By Cindy Cloninger
Starting seeds indoors or germinating seeds inside is the next segment in our Planning Your Garden series.
It’s time! Time to start those seeds to sprouting for your summer garden and springtime planting. You’ve been dreaming it up all winter long and the time is finally here. What better way to shake off those after Christmas, ‘winter will never end’ blues than to start planting your seeds now! Be sure to read the first article in our series Planning Your Garden - 5 Things to Consider When Planning Your Garden to map out all you need.
You’ve got your lists, you’ve got your seeds, now here’s your go to resource with the next steps you'll need for your perfect garden. There are several different approaches you can take in this part of the process, but don’t worry, we’ve got it all laid out for you and you can customize the best approach for your space, lifestyle, and equipment you have available. That makes it SO EASY!
Pre-sprouting is the process of placing seeds in between layers of a moisture rich and warm environment free of soil. This technique allows you to see the actual germination of seeds as they sprout before you place them in a growing medium.
Pre-sprouting can cut germination time significantly. If you have packets of seeds that are older and you’re questioning whether they are worth planting, this can help you easily test and plant those that are still viable. This is a great way to avoid waste and frustration in using materials and space for seed ‘duds’.
To do this, simply place seeds in between two layers of moistened paper towels. Muffin bakery containers are the perfect place to sort, label and observe your seeds while they germinate. Or you can simply place them in a ziploc bag. Most seeds need between 65º to 75º to germinate, making the top of your refrigerator, a heated seed mat, or near another warm heat source the ideal place. Left in this humid, warm environment you’ll be pleased to see how quickly germination happens. Check daily to make sure the paper towels remain damp and spritz with water as needed.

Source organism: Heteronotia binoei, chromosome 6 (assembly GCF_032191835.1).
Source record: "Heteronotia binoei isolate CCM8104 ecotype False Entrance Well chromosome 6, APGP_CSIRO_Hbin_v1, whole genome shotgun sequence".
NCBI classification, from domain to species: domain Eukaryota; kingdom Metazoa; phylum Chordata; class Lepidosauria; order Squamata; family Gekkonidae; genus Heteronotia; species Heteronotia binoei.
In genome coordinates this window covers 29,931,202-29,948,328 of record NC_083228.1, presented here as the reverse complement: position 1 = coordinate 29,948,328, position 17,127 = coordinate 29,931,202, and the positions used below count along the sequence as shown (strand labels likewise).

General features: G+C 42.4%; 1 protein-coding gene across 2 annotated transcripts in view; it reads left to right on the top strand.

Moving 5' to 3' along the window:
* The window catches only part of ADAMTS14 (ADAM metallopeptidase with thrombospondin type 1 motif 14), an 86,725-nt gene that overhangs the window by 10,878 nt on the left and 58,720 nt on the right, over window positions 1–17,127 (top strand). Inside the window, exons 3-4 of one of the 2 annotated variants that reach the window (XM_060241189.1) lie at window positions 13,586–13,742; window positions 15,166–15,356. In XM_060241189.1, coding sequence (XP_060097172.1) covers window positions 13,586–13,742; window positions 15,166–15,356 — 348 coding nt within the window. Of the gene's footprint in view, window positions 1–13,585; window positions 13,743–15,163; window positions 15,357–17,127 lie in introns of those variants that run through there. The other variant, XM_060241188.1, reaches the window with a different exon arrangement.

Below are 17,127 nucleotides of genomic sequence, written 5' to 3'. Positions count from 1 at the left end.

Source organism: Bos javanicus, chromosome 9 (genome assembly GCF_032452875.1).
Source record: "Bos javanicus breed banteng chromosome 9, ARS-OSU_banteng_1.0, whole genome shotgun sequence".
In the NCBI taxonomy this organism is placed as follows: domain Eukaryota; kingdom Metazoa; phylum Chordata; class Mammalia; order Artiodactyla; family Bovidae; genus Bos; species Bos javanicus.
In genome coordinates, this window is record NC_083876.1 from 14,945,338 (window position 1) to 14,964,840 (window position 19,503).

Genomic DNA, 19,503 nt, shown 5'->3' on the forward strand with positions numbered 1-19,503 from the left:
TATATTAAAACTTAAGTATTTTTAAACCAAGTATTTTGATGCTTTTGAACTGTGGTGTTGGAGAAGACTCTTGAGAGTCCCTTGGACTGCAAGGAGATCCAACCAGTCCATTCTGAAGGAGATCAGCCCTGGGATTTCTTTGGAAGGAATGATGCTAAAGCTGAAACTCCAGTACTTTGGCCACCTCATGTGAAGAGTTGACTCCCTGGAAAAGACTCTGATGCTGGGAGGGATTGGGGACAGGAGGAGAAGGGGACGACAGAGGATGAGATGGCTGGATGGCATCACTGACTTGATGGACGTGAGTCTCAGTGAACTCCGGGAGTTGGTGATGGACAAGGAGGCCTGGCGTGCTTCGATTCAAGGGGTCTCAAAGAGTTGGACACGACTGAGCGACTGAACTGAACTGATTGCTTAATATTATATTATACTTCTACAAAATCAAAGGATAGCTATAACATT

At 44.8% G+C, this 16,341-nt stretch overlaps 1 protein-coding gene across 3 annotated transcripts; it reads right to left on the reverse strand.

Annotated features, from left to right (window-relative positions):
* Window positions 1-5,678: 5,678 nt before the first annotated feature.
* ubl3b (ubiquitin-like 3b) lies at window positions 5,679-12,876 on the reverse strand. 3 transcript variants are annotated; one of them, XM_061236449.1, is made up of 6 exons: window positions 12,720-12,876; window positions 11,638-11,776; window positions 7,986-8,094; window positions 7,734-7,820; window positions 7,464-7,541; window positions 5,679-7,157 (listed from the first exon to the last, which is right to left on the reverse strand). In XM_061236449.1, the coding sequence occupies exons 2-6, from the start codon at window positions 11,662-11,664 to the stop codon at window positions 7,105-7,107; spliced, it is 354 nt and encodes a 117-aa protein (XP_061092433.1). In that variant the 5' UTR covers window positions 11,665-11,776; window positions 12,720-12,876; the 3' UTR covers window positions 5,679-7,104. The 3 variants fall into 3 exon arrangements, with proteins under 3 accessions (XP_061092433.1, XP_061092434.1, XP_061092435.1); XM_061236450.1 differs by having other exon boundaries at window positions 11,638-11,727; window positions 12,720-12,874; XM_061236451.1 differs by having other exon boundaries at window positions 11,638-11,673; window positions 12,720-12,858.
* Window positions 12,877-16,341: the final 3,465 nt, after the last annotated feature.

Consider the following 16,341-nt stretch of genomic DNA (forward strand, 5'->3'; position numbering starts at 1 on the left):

I love skipping the thinning out process! When seeds have sprouted, carefully transfer to containers filled with moist potting soil.
If pre-sprouting is not for you, this step can be skipped and you can plant un-germinated seeds directly in moist Intelli-soil potting soil.
Let your imagination and inner recycler run wild here. Gather containers from around your home, the possibilities are limitless. Some favorites are: egg cartons, plastic cups, salad and bakery containers from grocery store, toilet paper rolls, berry containers, muffin tins, milk jug, rotisserie chicken container, ice cube trays, newspaper trays, NutriWool Pots or more traditional seed starting trays.
Whatever choice you make to house your little plants, be sure to wash them using warm, soapy water and rinse well. If the container you choose does not have a lid, cover with plastic wrap or place in a rubbermaid container with lid. Skip the covering if you pre-sprouted your seeds.
New seedlings are especially vulnerable to disease and pathogens. This makes it important to provide the right soil, rich with nutrients and free from introducing potential threats to cultivation and harvest of your new plants. Because of this, it is best to steer clear of soil from your existing garden or reusing potting soil from other plants. We suggest you start with Intelli-Soil, a premium premixed potting soil. This nutrient rich soil is now available, just in time for all your spring and summer potting needs. Mixing Wool Pellets into your soil add the tri-fold benefit of nutrients, root boosting porosity, and water wicking - protection from overwatering.
Now that you’ve got germination and your seeds in soil, let’s get them into the light for growing. New seedlings need at least 12-16 hours of light each day. You can choose natural or artificial light.
ROOT GROWTH & FERTILIZING
Keep the soil damp but not soggy in the earliest stages of growth. This is where the addition of wool pellets really makes a difference. Water from the top, initially, using a turkey baster, spray or condiment bottle. As the seedlings grow, encourage root growth by adding water to the bottom of the leak proof container. Be careful not to let the soil become waterlogged and drown new plants. Wool pellets help to wick away water from your tender and susceptible seedlings, protecting them from harmful mold growth. Thin plants so that just one plant, the strongest, remains in each container. You get to skip this step if you pre-sprouted you seeds. Yay! At this stage you can remove and coverings for seeds planted directly in the soil.